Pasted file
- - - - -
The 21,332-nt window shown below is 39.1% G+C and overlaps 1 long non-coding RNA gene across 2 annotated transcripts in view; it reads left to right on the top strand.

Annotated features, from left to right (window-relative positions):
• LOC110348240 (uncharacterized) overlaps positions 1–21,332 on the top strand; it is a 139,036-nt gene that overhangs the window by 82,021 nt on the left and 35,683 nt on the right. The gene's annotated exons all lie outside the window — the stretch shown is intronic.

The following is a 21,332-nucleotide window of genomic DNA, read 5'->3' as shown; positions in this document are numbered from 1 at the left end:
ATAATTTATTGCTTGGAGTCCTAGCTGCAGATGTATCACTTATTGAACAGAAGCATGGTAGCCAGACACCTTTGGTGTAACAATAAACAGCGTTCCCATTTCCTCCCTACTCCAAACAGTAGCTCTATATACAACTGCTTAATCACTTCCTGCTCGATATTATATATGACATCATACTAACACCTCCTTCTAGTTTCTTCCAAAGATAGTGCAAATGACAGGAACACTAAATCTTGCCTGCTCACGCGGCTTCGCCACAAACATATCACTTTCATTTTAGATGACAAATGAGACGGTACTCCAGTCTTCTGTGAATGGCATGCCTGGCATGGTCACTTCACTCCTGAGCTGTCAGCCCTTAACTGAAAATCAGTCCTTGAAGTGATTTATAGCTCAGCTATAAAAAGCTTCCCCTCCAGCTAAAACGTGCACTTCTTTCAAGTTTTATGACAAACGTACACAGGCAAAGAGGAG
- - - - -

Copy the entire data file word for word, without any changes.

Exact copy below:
The 21,332-nt window shown below is 39.1% G+C and overlaps 1 long non-coding RNA gene across 2 annotated transcripts in view; it reads left to right on the top strand.

Annotated features, from left to right (window-relative positions):
• LOC110348240 (uncharacterized) overlaps positions 1–21,332 on the top strand; it is a 139,036-nt gene that overhangs the window by 82,021 nt on the left and 35,683 nt on the right. The gene's annotated exons all lie outside the window — the stretch shown is intronic.

The following is a 21,332-nucleotide window of genomic DNA, read 5'->3' as shown; positions in this document are numbered from 1 at the left end:
ATAATTTATTGCTTGGAGTCCTAGCTGCAGATGTATCACTTATTGAACAGAAGCATGGTAGCCAGACACCTTTGGTGTAACAATAAACAGCGTTCCCATTTCCTCCCTACTCCAAACAGTAGCTCTATATACAACTGCTTAATCACTTCCTGCTCGATATTATATATGACATCATACTAACACCTCCTTCTAGTTTCTTCCAAAGATAGTGCAAATGACAGGAACACTAAATCTTGCCTGCTCACGCGGCTTCGCCACAAACATATCACTTTCATTTTAGATGACAAATGAGACGGTACTCCAGTCTTCTGTGAATGGCATGCCTGGCATGGTCACTTCACTCCTGAGCTGTCAGCCCTTAACTGAAAATCAGTCCTTGAAGTGATTTATAGCTCAGCTATAAAAAGCTTCCCCTCCAGCTAAAACGTGCACTTCTTTCAAGTTTTATGACAAACGTACACAGGCAAAGAGGAG